Inside the blue covers of this intriguingly titled volume is probably the first piece of Chinese-Australian literature written in English. It thus follows The Poison of Polygamy (see No.11) by some twenty years and pre-dates much of the rest this literature by some fifty years. Why is this short story almost unknown, despite this distinction and its remarkable tale of a confrontation between a Chinese Australian and an European Australian in warlord China? The answer reflects the narrowness of perceptions about what is “Australian” coupled with the breadth of experiences that embodies the term “Chinese Australian”.
Thus the author Vivien Yung Chow was born and raised in Lismore, NSW, the son of a local businessman who had migrated from southern China and settled in that district. Vivien spent some of his years in Sydney in association with other local writers, including contributions to a Sydney literary journal, Readers and Writers Weekly. However like many Chinese Australians he wished to contribute to China, which was undergoing so many changes at that time. Thus he and his brother headed for Hong Kong and Shanghai where their English skills and poor (or non-existent Chinese) would allow them to work, usually for English language newspapers.
This is a life story for Chinese Australians that is remarkable only in how ignorant of its typicality most Australians are. The ongoing links of many Chinese Australians with the home villages of south China as well as with the expanding and vibrant cities of Hong Kong and Shanghai with their strong Cantonese presence is a feature of Australian history recently well researched but still outside the pale of popular perceptions.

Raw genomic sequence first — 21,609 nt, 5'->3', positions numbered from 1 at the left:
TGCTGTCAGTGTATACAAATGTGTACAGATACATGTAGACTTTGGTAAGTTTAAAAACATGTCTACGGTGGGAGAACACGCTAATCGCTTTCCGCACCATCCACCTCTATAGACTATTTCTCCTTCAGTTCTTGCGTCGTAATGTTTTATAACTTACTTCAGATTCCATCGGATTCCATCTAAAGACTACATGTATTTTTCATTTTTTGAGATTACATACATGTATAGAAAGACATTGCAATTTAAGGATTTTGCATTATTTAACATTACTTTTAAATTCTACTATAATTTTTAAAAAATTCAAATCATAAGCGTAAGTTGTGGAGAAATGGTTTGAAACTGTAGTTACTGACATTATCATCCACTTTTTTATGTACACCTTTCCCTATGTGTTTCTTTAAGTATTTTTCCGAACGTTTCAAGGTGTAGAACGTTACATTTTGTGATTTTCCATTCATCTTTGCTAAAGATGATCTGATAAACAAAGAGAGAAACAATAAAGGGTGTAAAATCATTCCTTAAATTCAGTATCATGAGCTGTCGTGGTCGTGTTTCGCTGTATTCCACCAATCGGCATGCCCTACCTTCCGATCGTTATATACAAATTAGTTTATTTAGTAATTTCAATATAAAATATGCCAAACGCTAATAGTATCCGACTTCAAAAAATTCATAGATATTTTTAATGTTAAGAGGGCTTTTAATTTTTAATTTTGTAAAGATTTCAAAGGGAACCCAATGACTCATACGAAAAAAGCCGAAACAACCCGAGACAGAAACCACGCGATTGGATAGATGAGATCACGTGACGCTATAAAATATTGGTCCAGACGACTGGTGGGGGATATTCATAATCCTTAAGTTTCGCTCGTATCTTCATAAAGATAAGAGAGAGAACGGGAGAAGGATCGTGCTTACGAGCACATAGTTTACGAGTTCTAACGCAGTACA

While the movement and China connections of these Australians is being better researched the inner lives of Chinese Australians, such as is often best expressed in literature, is still very much an unknown. It is for this reason that the recent translation of The Poison of Polygamy with its dramatic tale partly based on the family history of the author is such an important achievement. Twenty years later the writing of the short story What happened to Riley is another rare gem valuable in seeking to know not just what Chinese Australians did but what they thought and felt.
While this is a work of fiction there can be little reservation in believing that some of the intensity of feeling and the character’s experiences are based upon the authors own. Spoilers are avoided here but something of the flavour of the thoughts of this Chinese Australian can be seen in this passage:
The world wants only one sort of Chinese. A humble, meek, ignorant fellow, soaked with opium and mad upon gambling. A clean-minded, clean-bodied, active-brained Chinese spells the doom of a white world dominion. And that, the white men have been clever enough to realise. 
For the full text of What happened to Riley
The only public copy is in the State Library of NSW
For bringing this valuable work to light Margaret Kelly is to be thanked and for providing the Peter Hack.
 See Michael Williams, Returning Home with Glory: Chinese Villagers Around the Pacific, 1849 to 1949, Hong Kong: Hong Kong University Press, 2018 and Sophie Loy-Wilson, Australians in Shanghai: race, rights and nation in treaty port China, London: Routledge, 2017.
 Vivien Yung Chow, ‘What happened to Riley’ in What happened to Riley and other stories: a selection of short stories by China’s modern writers, United China series no. 1, Shanghai, China: United China Publishing Syndicate, 1932, pp.169-170.
 Where it was orginally catalogued as: “Short stories, Chinese — Translations into English & Short stories, English — Translations from Chinese.” While the lack of Australian attribution may be excusable the label ‘translations’ was more the result of stereotyping as all the stories were written in English. The other three stories of the collection are also worth reading.